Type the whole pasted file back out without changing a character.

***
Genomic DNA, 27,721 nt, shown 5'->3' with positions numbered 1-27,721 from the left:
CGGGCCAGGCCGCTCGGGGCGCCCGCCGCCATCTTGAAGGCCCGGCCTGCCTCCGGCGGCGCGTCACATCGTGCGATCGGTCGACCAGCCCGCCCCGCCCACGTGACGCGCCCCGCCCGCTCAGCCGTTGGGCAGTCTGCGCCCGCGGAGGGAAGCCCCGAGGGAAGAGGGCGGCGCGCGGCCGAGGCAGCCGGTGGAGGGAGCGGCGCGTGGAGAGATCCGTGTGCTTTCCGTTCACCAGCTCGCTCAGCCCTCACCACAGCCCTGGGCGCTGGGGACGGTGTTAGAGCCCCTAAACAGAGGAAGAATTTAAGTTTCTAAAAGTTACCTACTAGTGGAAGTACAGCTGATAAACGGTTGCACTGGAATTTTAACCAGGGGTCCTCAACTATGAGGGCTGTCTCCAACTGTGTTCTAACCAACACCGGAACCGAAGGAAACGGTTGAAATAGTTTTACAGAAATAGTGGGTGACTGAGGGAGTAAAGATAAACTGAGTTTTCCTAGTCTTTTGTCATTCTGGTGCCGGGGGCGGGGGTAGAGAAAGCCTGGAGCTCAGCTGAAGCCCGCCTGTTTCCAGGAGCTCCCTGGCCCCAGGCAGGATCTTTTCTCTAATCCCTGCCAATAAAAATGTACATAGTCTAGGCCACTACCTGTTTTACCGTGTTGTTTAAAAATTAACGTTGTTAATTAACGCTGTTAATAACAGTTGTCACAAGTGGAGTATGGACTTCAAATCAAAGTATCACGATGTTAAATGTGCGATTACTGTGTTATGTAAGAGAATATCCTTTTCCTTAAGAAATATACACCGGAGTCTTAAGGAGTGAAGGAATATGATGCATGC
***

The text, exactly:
Genomic DNA, 27,721 nt, shown 5'->3' with positions numbered 1-27,721 from the left:
CGGGCCAGGCCGCTCGGGGCGCCCGCCGCCATCTTGAAGGCCCGGCCTGCCTCCGGCGGCGCGTCACATCGTGCGATCGGTCGACCAGCCCGCCCCGCCCACGTGACGCGCCCCGCCCGCTCAGCCGTTGGGCAGTCTGCGCCCGCGGAGGGAAGCCCCGAGGGAAGAGGGCGGCGCGCGGCCGAGGCAGCCGGTGGAGGGAGCGGCGCGTGGAGAGATCCGTGTGCTTTCCGTTCACCAGCTCGCTCAGCCCTCACCACAGCCCTGGGCGCTGGGGACGGTGTTAGAGCCCCTAAACAGAGGAAGAATTTAAGTTTCTAAAAGTTACCTACTAGTGGAAGTACAGCTGATAAACGGTTGCACTGGAATTTTAACCAGGGGTCCTCAACTATGAGGGCTGTCTCCAACTGTGTTCTAACCAACACCGGAACCGAAGGAAACGGTTGAAATAGTTTTACAGAAATAGTGGGTGACTGAGGGAGTAAAGATAAACTGAGTTTTCCTAGTCTTTTGTCATTCTGGTGCCGGGGGCGGGGGTAGAGAAAGCCTGGAGCTCAGCTGAAGCCCGCCTGTTTCCAGGAGCTCCCTGGCCCCAGGCAGGATCTTTTCTCTAATCCCTGCCAATAAAAATGTACATAGTCTAGGCCACTACCTGTTTTACCGTGTTGTTTAAAAATTAACGTTGTTAATTAACGCTGTTAATAACAGTTGTCACAAGTGGAGTATGGACTTCAAATCAAAGTATCACGATGTTAAATGTGCGATTACTGTGTTATGTAAGAGAATATCCTTTTCCTTAAGAAATATACACCGGAGTCTTAAGGAGTGAAGGAATATGATGCATGC